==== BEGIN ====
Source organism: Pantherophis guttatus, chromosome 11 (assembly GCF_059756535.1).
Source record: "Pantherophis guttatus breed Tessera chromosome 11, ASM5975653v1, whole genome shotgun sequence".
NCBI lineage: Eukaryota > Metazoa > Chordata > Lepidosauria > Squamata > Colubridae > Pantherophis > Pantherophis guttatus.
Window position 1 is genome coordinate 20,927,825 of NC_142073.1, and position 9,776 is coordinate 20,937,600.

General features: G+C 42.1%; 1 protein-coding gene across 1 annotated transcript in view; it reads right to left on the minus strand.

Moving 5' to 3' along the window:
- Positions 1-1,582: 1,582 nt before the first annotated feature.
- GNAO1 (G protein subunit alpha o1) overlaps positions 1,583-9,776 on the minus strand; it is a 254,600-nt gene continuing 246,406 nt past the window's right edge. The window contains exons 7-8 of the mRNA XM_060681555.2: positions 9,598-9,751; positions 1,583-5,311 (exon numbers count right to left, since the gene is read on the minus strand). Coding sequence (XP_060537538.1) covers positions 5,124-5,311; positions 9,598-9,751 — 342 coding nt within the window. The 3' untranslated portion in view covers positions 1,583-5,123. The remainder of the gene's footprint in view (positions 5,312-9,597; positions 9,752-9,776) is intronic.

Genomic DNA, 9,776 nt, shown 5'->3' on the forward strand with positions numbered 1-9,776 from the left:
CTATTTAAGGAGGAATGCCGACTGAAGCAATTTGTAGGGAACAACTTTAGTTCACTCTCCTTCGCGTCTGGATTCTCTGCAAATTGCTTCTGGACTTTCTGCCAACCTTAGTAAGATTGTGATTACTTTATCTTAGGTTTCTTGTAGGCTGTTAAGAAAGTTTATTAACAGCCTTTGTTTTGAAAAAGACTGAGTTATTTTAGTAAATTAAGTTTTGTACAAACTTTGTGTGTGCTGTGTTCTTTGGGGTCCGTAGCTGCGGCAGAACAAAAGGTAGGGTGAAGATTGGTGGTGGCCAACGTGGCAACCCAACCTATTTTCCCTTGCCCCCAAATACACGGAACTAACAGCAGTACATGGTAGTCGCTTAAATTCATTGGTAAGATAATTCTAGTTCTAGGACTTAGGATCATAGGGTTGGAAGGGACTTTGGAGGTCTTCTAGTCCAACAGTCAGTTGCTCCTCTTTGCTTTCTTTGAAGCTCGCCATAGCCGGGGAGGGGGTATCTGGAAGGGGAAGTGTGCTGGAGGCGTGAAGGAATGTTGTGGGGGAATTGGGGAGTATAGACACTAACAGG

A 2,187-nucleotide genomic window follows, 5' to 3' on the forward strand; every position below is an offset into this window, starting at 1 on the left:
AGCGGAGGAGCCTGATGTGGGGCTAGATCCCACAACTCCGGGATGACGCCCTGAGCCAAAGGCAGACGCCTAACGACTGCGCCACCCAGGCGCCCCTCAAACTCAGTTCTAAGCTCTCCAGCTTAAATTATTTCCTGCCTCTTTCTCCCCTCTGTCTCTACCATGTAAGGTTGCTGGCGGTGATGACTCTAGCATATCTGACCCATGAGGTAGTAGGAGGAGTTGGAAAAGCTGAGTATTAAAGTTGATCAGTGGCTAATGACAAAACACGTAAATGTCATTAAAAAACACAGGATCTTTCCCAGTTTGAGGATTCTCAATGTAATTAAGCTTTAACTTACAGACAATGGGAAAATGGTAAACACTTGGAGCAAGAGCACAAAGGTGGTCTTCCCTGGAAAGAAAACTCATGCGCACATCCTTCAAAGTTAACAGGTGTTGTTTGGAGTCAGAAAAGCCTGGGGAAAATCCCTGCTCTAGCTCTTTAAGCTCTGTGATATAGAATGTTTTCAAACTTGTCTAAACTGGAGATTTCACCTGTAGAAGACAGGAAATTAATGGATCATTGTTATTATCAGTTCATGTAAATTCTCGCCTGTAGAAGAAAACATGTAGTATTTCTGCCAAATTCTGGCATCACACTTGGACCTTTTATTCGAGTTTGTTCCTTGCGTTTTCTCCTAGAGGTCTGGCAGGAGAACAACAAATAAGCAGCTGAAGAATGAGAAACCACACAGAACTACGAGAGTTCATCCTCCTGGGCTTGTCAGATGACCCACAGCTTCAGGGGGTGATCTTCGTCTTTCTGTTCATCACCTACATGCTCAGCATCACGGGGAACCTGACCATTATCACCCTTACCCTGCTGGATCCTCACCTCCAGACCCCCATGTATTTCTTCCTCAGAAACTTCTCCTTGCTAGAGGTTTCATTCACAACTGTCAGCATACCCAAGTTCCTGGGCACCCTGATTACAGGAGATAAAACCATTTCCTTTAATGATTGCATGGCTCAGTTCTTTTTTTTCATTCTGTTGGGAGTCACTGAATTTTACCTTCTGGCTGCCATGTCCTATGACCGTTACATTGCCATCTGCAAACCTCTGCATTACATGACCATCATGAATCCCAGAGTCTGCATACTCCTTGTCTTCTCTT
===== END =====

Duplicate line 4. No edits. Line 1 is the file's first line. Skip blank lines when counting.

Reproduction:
Window position 1 is genome coordinate 20,927,825 of NC_142073.1, and position 9,776 is coordinate 20,937,600.